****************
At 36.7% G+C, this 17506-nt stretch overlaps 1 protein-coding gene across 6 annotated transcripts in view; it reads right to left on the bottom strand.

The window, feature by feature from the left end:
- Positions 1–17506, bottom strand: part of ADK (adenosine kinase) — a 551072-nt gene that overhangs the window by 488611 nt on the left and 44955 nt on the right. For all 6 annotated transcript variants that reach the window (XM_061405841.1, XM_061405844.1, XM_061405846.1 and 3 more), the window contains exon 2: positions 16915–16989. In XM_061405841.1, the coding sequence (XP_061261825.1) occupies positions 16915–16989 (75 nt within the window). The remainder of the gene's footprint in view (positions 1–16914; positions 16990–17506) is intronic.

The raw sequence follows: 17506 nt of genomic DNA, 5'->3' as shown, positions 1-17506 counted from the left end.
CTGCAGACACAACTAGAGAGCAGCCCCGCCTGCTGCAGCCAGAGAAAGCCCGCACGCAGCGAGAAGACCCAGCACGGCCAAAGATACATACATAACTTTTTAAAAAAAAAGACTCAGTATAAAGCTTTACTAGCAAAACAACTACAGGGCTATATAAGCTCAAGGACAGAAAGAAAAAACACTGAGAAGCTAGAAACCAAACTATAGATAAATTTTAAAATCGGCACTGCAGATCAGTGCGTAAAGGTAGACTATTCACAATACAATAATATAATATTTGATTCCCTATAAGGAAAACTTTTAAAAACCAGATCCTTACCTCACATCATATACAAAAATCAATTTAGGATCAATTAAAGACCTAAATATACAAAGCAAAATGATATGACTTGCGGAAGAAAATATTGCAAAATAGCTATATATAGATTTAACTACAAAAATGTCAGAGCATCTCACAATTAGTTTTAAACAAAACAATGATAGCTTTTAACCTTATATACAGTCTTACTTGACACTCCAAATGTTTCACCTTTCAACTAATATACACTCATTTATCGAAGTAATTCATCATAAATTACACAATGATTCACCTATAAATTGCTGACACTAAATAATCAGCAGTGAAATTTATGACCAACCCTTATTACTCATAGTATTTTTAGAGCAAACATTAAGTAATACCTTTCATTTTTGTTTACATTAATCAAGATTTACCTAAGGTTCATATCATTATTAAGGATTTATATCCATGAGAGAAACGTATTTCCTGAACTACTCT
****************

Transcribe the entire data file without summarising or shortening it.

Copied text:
At 36.7% G+C, this 17506-nt stretch overlaps 1 protein-coding gene across 6 annotated transcripts in view; it reads right to left on the bottom strand.

The window, feature by feature from the left end:
- Positions 1–17506, bottom strand: part of ADK (adenosine kinase) — a 551072-nt gene that overhangs the window by 488611 nt on the left and 44955 nt on the right. For all 6 annotated transcript variants that reach the window (XM_061405841.1, XM_061405844.1, XM_061405846.1 and 3 more), the window contains exon 2: positions 16915–16989. In XM_061405841.1, the coding sequence (XP_061261825.1) occupies positions 16915–16989 (75 nt within the window). The remainder of the gene's footprint in view (positions 1–16914; positions 16990–17506) is intronic.

The raw sequence follows: 17506 nt of genomic DNA, 5'->3' as shown, positions 1-17506 counted from the left end.
CTGCAGACACAACTAGAGAGCAGCCCCGCCTGCTGCAGCCAGAGAAAGCCCGCACGCAGCGAGAAGACCCAGCACGGCCAAAGATACATACATAACTTTTTAAAAAAAAAGACTCAGTATAAAGCTTTACTAGCAAAACAACTACAGGGCTATATAAGCTCAAGGACAGAAAGAAAAAACACTGAGAAGCTAGAAACCAAACTATAGATAAATTTTAAAATCGGCACTGCAGATCAGTGCGTAAAGGTAGACTATTCACAATACAATAATATAATATTTGATTCCCTATAAGGAAAACTTTTAAAAACCAGATCCTTACCTCACATCATATACAAAAATCAATTTAGGATCAATTAAAGACCTAAATATACAAAGCAAAATGATATGACTTGCGGAAGAAAATATTGCAAAATAGCTATATATAGATTTAACTACAAAAATGTCAGAGCATCTCACAATTAGTTTTAAACAAAACAATGATAGCTTTTAACCTTATATACAGTCTTACTTGACACTCCAAATGTTTCACCTTTCAACTAATATACACTCATTTATCGAAGTAATTCATCATAAATTACACAATGATTCACCTATAAATTGCTGACACTAAATAATCAGCAGTGAAATTTATGACCAACCCTTATTACTCATAGTATTTTTAGAGCAAACATTAAGTAATACCTTTCATTTTTGTTTACATTAATCAAGATTTACCTAAGGTTCATATCATTATTAAGGATTTATATCCATGAGAGAAACGTATTTCCTGAACTACTCT